Articles Posted in California Franchise Tax Board

The Internal Revenue Service (IRS) has long been required to send notices to a Taxpayer’s last known address. However, California state law has never specifically provided the address to which notices are sent, although according to the legislative history the California Franchise Tax Board (FTB) has as a matter of internal practice generally followed the IRS rules. New legislation which is effective on Jan. 1, 2008, now requires that the FTB send notices to a taxpayer’s last know address. Much like federal law the new state law defines “last know address” as the address that appears on the taxpayer’s last return filed with the FTB, unless the taxpayer has provided to the Franchise Tax Board clear and concise written or electronic notification of a different address, or the Franchise Tax Board has an address it has reason to believe is the most current address for the taxpayer. Revenue and Taxation Code 18416(c).

TIP. If you move after you have filed your federal or state income tax returns it’s a good idea to notify both the IRS, and Franchise Tax Board, just in case they want to contact you. Who knows, sometimes they actually need your address to send you good news.

If you are undergoing a tax audit, and you move it would be foolhardy not to notify them. Why? This is one time when out of sight, out of mind it is not a good rule to rely on. If the IRS or the FTB sends a notice to your last know address, and you don’t get it because you have moved you are still responsible for responding in a timely fashion. If you don’t you could be subject to penalties, or lose various rights of appeal. In my practice I consistently meet with new clients who have lost their rights because they didn’t receive IRS and FTB notices because they moved, and didn’t notify the taxing agencies. On the other hand, Brager Tax Law Group has had great success helping clients who didn’t receive notices because the IRS failed to follow its own procedures in determining their last known address.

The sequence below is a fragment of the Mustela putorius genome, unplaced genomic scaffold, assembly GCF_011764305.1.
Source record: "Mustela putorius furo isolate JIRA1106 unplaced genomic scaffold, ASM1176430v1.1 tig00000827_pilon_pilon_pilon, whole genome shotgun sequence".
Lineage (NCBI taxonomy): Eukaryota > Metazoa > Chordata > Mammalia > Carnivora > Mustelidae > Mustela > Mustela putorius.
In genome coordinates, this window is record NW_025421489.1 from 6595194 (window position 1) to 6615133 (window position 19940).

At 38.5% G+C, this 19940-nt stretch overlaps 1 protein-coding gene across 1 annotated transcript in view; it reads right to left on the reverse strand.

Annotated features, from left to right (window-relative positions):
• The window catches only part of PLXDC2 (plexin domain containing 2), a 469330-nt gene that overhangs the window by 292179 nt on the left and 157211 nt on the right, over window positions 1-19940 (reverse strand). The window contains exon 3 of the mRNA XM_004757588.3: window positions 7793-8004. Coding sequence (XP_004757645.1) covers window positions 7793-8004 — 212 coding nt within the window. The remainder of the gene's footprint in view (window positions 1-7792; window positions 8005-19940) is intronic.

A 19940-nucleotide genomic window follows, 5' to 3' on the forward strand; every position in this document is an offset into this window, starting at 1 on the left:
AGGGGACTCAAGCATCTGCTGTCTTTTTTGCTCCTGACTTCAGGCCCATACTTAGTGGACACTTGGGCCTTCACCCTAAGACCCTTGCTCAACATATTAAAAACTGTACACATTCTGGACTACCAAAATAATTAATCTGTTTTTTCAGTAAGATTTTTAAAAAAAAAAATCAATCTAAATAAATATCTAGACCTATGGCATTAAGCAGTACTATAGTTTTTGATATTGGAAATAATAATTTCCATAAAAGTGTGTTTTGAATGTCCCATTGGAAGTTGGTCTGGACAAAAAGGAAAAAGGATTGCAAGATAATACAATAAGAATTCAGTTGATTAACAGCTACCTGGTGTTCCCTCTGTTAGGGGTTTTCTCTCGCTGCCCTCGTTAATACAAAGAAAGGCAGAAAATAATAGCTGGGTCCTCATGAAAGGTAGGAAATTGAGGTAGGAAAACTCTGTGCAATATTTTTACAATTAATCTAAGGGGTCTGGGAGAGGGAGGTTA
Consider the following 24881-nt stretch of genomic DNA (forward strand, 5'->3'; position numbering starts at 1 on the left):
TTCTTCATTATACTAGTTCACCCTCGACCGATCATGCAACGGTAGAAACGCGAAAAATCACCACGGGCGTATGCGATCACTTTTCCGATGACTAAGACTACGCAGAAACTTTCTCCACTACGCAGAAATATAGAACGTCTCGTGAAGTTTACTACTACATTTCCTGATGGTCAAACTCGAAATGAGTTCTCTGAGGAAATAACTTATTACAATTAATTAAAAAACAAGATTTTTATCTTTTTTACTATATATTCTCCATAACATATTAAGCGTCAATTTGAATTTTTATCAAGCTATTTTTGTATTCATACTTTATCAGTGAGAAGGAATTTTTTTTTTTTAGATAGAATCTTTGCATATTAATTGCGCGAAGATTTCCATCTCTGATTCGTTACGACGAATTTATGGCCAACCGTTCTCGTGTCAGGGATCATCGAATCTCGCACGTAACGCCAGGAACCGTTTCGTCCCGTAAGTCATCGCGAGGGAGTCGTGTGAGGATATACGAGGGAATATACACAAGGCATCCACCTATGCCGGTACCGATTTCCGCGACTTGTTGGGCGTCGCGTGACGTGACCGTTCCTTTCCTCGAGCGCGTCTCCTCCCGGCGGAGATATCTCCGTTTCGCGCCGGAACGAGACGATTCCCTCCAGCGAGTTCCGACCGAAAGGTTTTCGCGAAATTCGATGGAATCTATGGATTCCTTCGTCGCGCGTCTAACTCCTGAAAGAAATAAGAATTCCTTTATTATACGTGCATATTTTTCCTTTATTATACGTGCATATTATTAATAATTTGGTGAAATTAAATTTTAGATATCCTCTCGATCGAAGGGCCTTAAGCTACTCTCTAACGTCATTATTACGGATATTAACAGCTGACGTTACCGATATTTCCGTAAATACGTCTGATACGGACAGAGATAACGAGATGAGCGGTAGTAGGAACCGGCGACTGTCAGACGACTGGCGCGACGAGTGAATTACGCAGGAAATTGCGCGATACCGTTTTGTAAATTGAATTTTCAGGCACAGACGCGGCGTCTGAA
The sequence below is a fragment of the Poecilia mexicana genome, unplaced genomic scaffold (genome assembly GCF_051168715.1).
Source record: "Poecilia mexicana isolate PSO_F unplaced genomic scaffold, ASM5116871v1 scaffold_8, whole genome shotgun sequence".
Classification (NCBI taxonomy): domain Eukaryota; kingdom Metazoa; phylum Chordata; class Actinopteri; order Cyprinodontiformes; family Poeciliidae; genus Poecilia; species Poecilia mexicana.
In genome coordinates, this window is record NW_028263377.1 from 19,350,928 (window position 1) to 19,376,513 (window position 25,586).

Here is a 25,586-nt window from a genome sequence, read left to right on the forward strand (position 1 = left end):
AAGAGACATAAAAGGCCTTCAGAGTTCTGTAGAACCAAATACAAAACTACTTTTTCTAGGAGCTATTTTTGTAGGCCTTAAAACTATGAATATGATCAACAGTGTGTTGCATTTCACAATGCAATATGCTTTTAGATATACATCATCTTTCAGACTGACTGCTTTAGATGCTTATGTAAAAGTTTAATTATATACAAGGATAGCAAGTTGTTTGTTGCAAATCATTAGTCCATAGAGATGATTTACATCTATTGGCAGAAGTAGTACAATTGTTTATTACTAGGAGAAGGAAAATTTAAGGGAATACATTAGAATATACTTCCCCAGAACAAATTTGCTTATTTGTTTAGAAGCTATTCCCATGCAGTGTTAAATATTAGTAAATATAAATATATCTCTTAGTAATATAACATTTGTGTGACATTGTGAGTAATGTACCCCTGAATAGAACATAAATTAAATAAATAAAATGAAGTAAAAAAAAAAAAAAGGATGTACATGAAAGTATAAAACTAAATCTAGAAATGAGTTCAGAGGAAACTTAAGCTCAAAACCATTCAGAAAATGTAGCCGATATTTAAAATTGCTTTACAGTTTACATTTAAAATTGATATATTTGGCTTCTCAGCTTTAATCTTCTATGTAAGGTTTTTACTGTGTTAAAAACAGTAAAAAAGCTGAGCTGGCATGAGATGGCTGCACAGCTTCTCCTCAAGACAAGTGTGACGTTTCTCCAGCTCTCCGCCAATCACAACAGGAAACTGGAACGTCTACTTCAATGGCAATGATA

The California Franchise Tax Board (FTB) has been given the green light by the California Legislature to disallow deductions for payments made for personal services if the payor fails to provide a Form 1099 or a W-2. For many years the California Revenue and Taxation Code has provided that the FTB may disallow any deductions for personal services if the individual making the payments fails to file the appropriate reporting forms when due. An identical statute applies to corporations. There was some concern that there were technical problems with the statute so the FTB sponsored a bill to “clarify” the statute. That bill became effective on January 1, 2008.

Note that the statute says “may” not must or will. This leaves some room for arguing that this discretion should not be exercised, perhaps because the failure to file the documents wasn’t willful, or was otherwise due to excusable neglect.

In addition to the deductions being disallowed taxpayers can be hit with a penalty of $50 for each form not filed. Perhaps that’s not much for each form, but for even a mid-size company it can add up pretty quickly. In addition the Internal Revenue Service (IRS) imposes a $50 penalty under Internal Revenue Code § 6721, and in cases of intentional disregard of the filing requirement the penalty goes to $100 per form.

Contact Information